It's been a rewarding week, with another accolade bestowed at the annual media awards. More importantly, I'm still able to button up my tuxedo trousers.
I measure my yearly weight gain or loss by this black-tie event, the only function now left in my yearly outings that requires formal clothes. Sadly, this indicates how life has changed.
In my heyday I kept three tuxedo suits on the go, including a midnight-blue doeskin number with a shawl collar, similar to what the Frank Sinatra rat pack considered de rigueur for burning the midnight oil, plus a set of tails and dancing pumps – back in an era when I thought I was king of the foxtrot.
The only echo of those distant times is that I still knot my own black bow tie – no clip-on for this old socialite.
Knotting a bow tie was an essential sartorial skill taught at naval school for anybody expecting a commission in Her Majesty's navy.
When my 7-year-old first saw me dressed up in a dinner suit, he said, "Wow Dad! You look important enough to be a mayor of a big city!"
I replied, "thank you son – as long as it's not Auckland".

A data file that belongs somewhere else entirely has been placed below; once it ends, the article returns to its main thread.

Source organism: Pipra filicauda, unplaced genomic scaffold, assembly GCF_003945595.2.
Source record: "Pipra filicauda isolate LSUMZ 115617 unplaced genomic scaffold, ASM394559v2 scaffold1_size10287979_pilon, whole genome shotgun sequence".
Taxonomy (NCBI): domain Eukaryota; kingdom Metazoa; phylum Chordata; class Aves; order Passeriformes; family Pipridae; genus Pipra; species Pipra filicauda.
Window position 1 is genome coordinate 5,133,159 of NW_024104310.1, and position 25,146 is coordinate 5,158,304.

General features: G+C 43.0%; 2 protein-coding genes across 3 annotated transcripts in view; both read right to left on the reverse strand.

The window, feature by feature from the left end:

The following day he pleaded with me to take him to school dressed again in my fancy suit to impress his schoolmates. Clearly, jeans, T-shirt and sneakers doesn't do it for him. He explained that wearing formal wear made me look "grown-up" and more like a "proper dad".
The caregiver has also noted that as I slip into my dotage, I don't appear to wear suits or ties anymore - even for board or business meetings, preferring casual comfort to formality.
"You could make a bit more of an effort," she muttered crossly, forcing me into a jacket when I was off recently to meet the Prime Minister.
"You were once such a dandy when it came to suits and ties," she sighed, staring in my wardrobe stuffed full of yesterday's Savile Row and Hermes clobber.
"Whatever happened to the Beau Brummell I once knew?"
"Well," I reminded her. "At least I'm still kicking.
"Look what happened to Beau Brummell – he died penniless from syphilis in a French lunatic asylum."
"So, in your case, there's still time," she responded, dryly, reminding me once again of my checkered past.